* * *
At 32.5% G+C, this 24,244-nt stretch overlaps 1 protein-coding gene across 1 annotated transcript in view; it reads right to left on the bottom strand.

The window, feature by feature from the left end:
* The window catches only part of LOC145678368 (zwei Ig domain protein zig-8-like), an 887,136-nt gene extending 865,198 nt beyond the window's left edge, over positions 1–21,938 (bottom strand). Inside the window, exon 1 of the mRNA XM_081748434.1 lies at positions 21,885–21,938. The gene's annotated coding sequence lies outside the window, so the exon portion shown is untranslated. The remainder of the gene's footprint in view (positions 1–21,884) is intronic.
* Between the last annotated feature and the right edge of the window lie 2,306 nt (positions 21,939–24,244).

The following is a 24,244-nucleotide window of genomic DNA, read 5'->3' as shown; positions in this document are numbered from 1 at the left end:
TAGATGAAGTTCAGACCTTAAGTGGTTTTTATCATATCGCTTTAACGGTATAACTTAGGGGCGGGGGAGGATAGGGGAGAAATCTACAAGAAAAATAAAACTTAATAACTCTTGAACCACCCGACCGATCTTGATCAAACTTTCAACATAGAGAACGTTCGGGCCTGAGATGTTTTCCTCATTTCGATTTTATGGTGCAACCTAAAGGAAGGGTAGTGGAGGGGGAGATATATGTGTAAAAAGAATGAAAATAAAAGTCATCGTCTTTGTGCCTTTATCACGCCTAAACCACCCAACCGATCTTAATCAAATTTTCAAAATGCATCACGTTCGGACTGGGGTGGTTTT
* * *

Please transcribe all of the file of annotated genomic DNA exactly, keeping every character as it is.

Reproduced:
At 32.5% G+C, this 24,244-nt stretch overlaps 1 protein-coding gene across 1 annotated transcript in view; it reads right to left on the bottom strand.

The window, feature by feature from the left end:
* The window catches only part of LOC145678368 (zwei Ig domain protein zig-8-like), an 887,136-nt gene extending 865,198 nt beyond the window's left edge, over positions 1–21,938 (bottom strand). Inside the window, exon 1 of the mRNA XM_081748434.1 lies at positions 21,885–21,938. The gene's annotated coding sequence lies outside the window, so the exon portion shown is untranslated. The remainder of the gene's footprint in view (positions 1–21,884) is intronic.
* Between the last annotated feature and the right edge of the window lie 2,306 nt (positions 21,939–24,244).

The following is a 24,244-nucleotide window of genomic DNA, read 5'->3' as shown; positions in this document are numbered from 1 at the left end:
TAGATGAAGTTCAGACCTTAAGTGGTTTTTATCATATCGCTTTAACGGTATAACTTAGGGGCGGGGGAGGATAGGGGAGAAATCTACAAGAAAAATAAAACTTAATAACTCTTGAACCACCCGACCGATCTTGATCAAACTTTCAACATAGAGAACGTTCGGGCCTGAGATGTTTTCCTCATTTCGATTTTATGGTGCAACCTAAAGGAAGGGTAGTGGAGGGGGAGATATATGTGTAAAAAGAATGAAAATAAAAGTCATCGTCTTTGTGCCTTTATCACGCCTAAACCACCCAACCGATCTTAATCAAATTTTCAAAATGCATCACGTTCGGACTGGGGTGGTTTT